The medical testimony and reports are essentially ambivalent and provide no satisfactory basis for a finding that plaintiff's back problem derived from the accident of November 30, 1977. She places heavy reliance on the results of a lumbar myelogram performed July 3, 1978. PX 5. That examination, however, revealed generalized defects of the lumbar spine, right and left. Id. On January 31, 1979, Dr. A. Burton White examined films of the myelogram and reported that it was "not conclusive for any disc defect." PX 4. In his opinion, these appeared "to be anatomic to the individual" and their bilateral appearance "would exclude this from being a traumatic herniated disc." Id.

 In addition, in view of plaintiff's claim of right leg pain (lumbosacral radiculopathy), an electrodiagnostic study was performed on February 21, 1980 at the request of Dr. Michael Erroco, an orthopedic surgeon, who was called by plaintiff. The performing doctor reported that the study was "normal" with "no evidence of peripheral neuropathy or . . . dysfunction in the muscles innervated [sic] by the lumbosacral nerve roots on the right side." DX P. Dr. Erroco conceded that his final impression of plaintiff's back condition was "degenerative disc," not herniated, and he did not reach that conclusion with "a reasonable degree of medical certainty." Tr. 227. He was "sure" that plaintiff had radiculitis of the S-1 nerve. Id. In response to the Court's question, he could not tell whether the ventral bulging revealed in the myelogram was consistent with trauma or simply aging. Tr. 229-30.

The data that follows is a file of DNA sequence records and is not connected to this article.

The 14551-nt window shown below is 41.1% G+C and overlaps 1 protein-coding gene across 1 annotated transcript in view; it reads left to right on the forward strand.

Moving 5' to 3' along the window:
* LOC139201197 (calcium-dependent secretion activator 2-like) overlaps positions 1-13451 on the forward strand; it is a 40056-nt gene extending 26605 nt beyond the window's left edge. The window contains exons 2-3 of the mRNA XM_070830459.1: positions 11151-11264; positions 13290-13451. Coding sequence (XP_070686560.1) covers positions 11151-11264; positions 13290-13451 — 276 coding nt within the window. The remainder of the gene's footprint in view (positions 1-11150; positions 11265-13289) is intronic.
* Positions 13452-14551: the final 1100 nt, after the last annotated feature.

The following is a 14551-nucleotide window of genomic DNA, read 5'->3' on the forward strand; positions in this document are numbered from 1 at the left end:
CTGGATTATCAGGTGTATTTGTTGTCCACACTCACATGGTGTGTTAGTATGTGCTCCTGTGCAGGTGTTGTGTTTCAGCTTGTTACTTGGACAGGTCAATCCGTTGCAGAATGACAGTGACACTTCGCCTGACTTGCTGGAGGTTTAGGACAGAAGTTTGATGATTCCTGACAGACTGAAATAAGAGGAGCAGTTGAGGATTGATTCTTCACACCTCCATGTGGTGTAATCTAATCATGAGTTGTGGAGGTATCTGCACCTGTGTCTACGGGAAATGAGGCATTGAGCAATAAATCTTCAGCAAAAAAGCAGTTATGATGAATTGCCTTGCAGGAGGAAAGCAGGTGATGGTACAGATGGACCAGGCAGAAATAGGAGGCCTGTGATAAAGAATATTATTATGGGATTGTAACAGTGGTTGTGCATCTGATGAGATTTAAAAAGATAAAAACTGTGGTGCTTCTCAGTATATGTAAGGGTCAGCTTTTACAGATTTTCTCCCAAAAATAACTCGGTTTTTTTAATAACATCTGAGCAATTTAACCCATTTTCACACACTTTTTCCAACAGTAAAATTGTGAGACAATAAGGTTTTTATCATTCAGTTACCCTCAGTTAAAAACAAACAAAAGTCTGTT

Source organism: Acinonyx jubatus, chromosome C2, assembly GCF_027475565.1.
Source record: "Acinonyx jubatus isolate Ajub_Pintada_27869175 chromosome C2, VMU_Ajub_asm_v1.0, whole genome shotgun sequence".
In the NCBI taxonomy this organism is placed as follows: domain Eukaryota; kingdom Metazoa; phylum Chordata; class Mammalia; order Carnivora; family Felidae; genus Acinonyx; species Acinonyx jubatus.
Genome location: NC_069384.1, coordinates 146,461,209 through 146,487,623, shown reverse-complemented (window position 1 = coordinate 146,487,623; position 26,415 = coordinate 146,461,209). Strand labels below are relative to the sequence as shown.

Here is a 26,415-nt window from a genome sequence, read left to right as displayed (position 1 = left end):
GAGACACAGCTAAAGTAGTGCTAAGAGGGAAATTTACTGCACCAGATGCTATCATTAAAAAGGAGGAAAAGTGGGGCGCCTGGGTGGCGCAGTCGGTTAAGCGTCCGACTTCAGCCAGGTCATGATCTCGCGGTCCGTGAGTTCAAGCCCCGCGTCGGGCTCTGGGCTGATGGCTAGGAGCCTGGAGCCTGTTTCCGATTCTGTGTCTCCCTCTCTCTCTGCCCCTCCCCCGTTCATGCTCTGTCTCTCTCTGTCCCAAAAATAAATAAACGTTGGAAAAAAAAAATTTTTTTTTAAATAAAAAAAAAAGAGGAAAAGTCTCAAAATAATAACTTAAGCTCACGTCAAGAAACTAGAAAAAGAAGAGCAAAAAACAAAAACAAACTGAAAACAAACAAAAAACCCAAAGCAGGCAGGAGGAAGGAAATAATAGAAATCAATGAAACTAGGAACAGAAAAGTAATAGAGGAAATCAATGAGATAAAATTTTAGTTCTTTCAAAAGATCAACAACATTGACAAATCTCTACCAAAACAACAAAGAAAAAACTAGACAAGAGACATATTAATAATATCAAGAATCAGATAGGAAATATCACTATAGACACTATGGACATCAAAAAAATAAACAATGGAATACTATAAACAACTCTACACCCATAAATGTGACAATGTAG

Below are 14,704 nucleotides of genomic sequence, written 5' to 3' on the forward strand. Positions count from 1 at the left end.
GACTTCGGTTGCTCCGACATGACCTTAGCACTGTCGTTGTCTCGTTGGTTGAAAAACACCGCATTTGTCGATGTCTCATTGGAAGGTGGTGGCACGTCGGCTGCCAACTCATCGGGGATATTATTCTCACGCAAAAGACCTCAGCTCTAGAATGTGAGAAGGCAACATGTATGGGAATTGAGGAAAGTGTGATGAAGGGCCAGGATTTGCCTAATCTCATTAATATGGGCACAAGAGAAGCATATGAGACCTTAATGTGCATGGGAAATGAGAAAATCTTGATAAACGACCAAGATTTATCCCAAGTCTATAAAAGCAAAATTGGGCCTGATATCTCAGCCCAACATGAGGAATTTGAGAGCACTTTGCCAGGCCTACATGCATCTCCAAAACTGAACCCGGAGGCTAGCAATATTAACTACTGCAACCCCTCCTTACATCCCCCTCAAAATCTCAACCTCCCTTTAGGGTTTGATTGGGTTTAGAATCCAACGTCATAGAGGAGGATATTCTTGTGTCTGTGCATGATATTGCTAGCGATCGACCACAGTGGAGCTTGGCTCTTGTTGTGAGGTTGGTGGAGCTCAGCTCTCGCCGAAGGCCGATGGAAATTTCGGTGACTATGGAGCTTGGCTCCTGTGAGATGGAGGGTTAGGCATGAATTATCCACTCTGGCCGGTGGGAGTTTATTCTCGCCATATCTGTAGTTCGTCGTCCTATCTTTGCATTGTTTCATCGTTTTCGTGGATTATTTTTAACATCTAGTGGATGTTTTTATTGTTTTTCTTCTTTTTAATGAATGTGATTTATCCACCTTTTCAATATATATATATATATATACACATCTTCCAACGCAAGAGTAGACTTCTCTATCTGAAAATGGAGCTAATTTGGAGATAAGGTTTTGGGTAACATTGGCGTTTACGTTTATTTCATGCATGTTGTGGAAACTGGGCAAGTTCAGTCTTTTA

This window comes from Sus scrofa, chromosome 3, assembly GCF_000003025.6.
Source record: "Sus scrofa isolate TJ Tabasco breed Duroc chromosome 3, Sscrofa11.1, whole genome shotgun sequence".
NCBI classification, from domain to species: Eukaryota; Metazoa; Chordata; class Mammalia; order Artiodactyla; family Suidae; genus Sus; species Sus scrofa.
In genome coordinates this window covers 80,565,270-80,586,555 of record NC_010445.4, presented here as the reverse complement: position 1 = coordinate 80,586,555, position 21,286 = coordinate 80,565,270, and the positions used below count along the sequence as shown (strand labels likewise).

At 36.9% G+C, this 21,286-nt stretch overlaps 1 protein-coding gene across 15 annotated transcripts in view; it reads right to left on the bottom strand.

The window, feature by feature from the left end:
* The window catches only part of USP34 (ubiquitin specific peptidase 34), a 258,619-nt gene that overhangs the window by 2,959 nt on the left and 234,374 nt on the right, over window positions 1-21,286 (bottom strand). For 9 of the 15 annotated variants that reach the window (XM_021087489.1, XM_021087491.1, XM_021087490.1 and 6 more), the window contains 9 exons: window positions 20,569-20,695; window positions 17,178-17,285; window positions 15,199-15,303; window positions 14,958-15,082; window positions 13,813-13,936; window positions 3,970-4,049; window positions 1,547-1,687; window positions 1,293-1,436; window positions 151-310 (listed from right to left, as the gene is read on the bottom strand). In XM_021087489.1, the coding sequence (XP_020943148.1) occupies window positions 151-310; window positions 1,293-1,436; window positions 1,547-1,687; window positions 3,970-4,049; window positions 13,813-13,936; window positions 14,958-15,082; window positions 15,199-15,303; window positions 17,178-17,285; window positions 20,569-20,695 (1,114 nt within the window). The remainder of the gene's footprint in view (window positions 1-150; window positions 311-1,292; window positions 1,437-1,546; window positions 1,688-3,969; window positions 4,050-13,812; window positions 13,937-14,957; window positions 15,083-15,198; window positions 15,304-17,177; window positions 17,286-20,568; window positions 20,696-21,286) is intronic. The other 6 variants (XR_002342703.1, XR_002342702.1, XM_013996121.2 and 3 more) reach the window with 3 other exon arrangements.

Plaintiff's other witness was Dr. Anthony D. Valente, a doctor of chiropracty, who first saw plaintiff on May 24, 1980. Tr. 173. His examination revealed marked restriction of the cervical and lumbar spine ranges of motion, with pain "elicited" on palpation of the lower lumbar spine, which traveled to the right calf and foot. In his opinion plaintiff had "a lower lumbar intervertebral disc syndrome, with a secondary right sciatic neuritis," as well as "a cervical post-sciatic radiculitis." Tr. 181. Also, after viewing the Flushing Hospital x-rays and myelogram x-rays his conclusion was that plaintiff had an "intervertebral lumbar disc herniation." Tr. 190. He admitted, however, that the final diagnosis shown on the Flushing Hospital record was "lumbosacral spondylosis" (misspelled at Tr. 207 as "spondeolothesus"). Dorland's Medical Dictionary, 24th Ed., defines "spondylosis" as "Ankylosis of a vertebral joint." Id. at 1426. "Ankylosis" is defined as "Abnormal immobility and consolidation of a joint." Id. at 97.